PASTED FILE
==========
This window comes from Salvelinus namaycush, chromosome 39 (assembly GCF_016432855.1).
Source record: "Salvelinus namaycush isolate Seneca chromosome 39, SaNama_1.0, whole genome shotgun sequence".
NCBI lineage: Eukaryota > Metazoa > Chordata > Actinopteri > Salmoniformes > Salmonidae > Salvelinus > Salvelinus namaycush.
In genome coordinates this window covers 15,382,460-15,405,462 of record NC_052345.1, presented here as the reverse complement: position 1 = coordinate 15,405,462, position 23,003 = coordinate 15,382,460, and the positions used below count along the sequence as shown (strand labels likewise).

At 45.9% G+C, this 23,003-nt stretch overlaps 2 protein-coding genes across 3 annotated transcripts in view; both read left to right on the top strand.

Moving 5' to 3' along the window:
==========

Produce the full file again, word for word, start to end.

This window comes from Salvelinus namaycush, chromosome 39 (assembly GCF_016432855.1).
Source record: "Salvelinus namaycush isolate Seneca chromosome 39, SaNama_1.0, whole genome shotgun sequence".
NCBI lineage: Eukaryota > Metazoa > Chordata > Actinopteri > Salmoniformes > Salmonidae > Salvelinus > Salvelinus namaycush.
In genome coordinates this window covers 15,382,460-15,405,462 of record NC_052345.1, presented here as the reverse complement: position 1 = coordinate 15,405,462, position 23,003 = coordinate 15,382,460, and the positions used below count along the sequence as shown (strand labels likewise).

At 45.9% G+C, this 23,003-nt stretch overlaps 2 protein-coding genes across 3 annotated transcripts in view; both read left to right on the top strand.

Moving 5' to 3' along the window: